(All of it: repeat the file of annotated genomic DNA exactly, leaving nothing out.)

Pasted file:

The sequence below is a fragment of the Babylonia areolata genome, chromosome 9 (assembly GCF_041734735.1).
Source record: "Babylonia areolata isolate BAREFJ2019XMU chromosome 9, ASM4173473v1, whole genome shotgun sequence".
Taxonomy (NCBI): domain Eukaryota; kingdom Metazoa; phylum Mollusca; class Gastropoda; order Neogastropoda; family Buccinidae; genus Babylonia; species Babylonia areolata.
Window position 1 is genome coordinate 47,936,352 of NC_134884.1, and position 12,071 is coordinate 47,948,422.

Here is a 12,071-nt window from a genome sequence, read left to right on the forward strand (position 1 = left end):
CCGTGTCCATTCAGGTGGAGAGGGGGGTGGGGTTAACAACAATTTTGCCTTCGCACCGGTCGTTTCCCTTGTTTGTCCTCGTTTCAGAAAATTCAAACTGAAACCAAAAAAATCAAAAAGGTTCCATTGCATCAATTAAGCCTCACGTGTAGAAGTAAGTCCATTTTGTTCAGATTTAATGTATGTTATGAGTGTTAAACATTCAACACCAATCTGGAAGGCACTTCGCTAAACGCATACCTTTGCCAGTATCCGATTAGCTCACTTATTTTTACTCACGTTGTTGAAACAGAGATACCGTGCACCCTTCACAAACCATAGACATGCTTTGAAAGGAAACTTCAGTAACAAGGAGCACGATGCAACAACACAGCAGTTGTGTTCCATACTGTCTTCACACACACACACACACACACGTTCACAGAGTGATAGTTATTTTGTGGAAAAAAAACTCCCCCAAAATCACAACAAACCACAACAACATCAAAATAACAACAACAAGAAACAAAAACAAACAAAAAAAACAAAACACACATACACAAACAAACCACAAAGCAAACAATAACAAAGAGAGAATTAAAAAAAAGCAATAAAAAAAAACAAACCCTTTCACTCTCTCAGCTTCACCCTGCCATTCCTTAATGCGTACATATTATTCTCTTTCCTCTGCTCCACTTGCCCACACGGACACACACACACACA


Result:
The sequence below is a fragment of the Babylonia areolata genome, chromosome 9 (assembly GCF_041734735.1).
Source record: "Babylonia areolata isolate BAREFJ2019XMU chromosome 9, ASM4173473v1, whole genome shotgun sequence".
Taxonomy (NCBI): domain Eukaryota; kingdom Metazoa; phylum Mollusca; class Gastropoda; order Neogastropoda; family Buccinidae; genus Babylonia; species Babylonia areolata.
Window position 1 is genome coordinate 47,936,352 of NC_134884.1, and position 12,071 is coordinate 47,948,422.

Here is a 12,071-nt window from a genome sequence, read left to right on the forward strand (position 1 = left end):
CCGTGTCCATTCAGGTGGAGAGGGGGGTGGGGTTAACAACAATTTTGCCTTCGCACCGGTCGTTTCCCTTGTTTGTCCTCGTTTCAGAAAATTCAAACTGAAACCAAAAAAATCAAAAAGGTTCCATTGCATCAATTAAGCCTCACGTGTAGAAGTAAGTCCATTTTGTTCAGATTTAATGTATGTTATGAGTGTTAAACATTCAACACCAATCTGGAAGGCACTTCGCTAAACGCATACCTTTGCCAGTATCCGATTAGCTCACTTATTTTTACTCACGTTGTTGAAACAGAGATACCGTGCACCCTTCACAAACCATAGACATGCTTTGAAAGGAAACTTCAGTAACAAGGAGCACGATGCAACAACACAGCAGTTGTGTTCCATACTGTCTTCACACACACACACACACACACGTTCACAGAGTGATAGTTATTTTGTGGAAAAAAAACTCCCCCAAAATCACAACAAACCACAACAACATCAAAATAACAACAACAAGAAACAAAAACAAACAAAAAAAACAAAACACACATACACAAACAAACCACAAAGCAAACAATAACAAAGAGAGAATTAAAAAAAAGCAATAAAAAAAAACAAACCCTTTCACTCTCTCAGCTTCACCCTGCCATTCCTTAATGCGTACATATTATTCTCTTTCCTCTGCTCCACTTGCCCACACGGACACACACACACACA